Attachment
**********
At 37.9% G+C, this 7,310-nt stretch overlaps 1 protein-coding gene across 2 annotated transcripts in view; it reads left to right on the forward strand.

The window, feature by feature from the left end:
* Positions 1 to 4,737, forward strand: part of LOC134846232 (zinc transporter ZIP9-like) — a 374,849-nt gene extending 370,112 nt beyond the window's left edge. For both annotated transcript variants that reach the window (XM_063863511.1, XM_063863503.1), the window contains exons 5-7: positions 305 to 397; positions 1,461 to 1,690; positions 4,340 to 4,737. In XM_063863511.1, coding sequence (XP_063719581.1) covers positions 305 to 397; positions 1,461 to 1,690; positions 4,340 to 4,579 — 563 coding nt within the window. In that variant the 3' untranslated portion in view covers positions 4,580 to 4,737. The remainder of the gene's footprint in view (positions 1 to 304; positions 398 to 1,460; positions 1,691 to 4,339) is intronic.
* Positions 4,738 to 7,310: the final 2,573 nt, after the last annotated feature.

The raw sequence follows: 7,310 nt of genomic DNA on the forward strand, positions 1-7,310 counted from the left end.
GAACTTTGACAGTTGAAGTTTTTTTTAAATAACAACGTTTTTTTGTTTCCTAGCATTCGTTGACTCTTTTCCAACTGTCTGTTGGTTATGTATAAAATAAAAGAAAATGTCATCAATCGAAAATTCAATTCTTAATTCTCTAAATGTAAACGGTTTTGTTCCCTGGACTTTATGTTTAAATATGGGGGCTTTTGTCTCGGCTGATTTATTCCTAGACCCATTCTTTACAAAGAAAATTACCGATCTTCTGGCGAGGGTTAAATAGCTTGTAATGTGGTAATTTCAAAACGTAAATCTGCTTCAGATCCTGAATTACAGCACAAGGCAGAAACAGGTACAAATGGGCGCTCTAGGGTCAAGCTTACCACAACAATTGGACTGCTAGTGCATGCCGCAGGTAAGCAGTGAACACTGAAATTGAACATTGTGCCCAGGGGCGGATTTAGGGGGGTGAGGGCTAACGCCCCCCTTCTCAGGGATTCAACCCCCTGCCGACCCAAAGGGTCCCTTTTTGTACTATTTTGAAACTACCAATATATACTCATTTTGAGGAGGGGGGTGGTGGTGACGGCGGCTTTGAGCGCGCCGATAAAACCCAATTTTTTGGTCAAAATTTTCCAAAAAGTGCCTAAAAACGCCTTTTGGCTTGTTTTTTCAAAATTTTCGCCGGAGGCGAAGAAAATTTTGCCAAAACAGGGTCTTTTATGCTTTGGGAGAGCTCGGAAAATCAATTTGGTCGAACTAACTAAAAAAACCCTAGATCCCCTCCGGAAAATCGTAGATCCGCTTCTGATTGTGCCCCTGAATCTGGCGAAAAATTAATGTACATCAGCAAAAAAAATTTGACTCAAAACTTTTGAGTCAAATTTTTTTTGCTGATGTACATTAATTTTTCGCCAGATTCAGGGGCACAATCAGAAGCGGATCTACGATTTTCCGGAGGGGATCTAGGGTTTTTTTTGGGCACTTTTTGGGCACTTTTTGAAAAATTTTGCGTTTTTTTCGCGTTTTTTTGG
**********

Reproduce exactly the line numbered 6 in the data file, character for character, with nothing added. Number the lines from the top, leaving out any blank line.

GAACTTTGACAGTTGAAGTTTTTTTTAAATAACAACGTTTTTTTGTTTCCTAGCATTCGTTGACTCTTTTCCAACTGTCTGTTGGTTATGTATAAAATAAAAGAAAATGTCATCAATCGAAAATTCAATTCTTAATTCTCTAAATGTAAACGGTTTTGTTCCCTGGACTTTATGTTTAAATATGGGGGCTTTTGTCTCGGCTGATTTATTCCTAGACCCATTCTTTACAAAGAAAATTACCGATCTTCTGGCGAGGGTTAAATAGCTTGTAATGTGGTAATTTCAAAACGTAAATCTGCTTCAGATCCTGAATTACAGCACAAGGCAGAAACAGGTACAAATGGGCGCTCTAGGGTCAAGCTTACCACAACAATTGGACTGCTAGTGCATGCCGCAGGTAAGCAGTGAACACTGAAATTGAACATTGTGCCCAGGGGCGGATTTAGGGGGGTGAGGGCTAACGCCCCCCTTCTCAGGGATTCAACCCCCTGCCGACCCAAAGGGTCCCTTTTTGTACTATTTTGAAACTACCAATATATACTCATTTTGAGGAGGGGGGTGGTGGTGACGGCGGCTTTGAGCGCGCCGATAAAACCCAATTTTTTGGTCAAAATTTTCCAAAAAGTGCCTAAAAACGCCTTTTGGCTTGTTTTTTCAAAATTTTCGCCGGAGGCGAAGAAAATTTTGCCAAAACAGGGTCTTTTATGCTTTGGGAGAGCTCGGAAAATCAATTTGGTCGAACTAACTAAAAAAACCCTAGATCCCCTCCGGAAAATCGTAGATCCGCTTCTGATTGTGCCCCTGAATCTGGCGAAAAATTAATGTACATCAGCAAAAAAAATTTGACTCAAAACTTTTGAGTCAAATTTTTTTTGCTGATGTACATTAATTTTTCGCCAGATTCAGGGGCACAATCAGAAGCGGATCTACGATTTTCCGGAGGGGATCTAGGGTTTTTTTTGGGCACTTTTTGGGCACTTTTTGAAAAATTTTGCGTTTTTTTCGCGTTTTTTTGG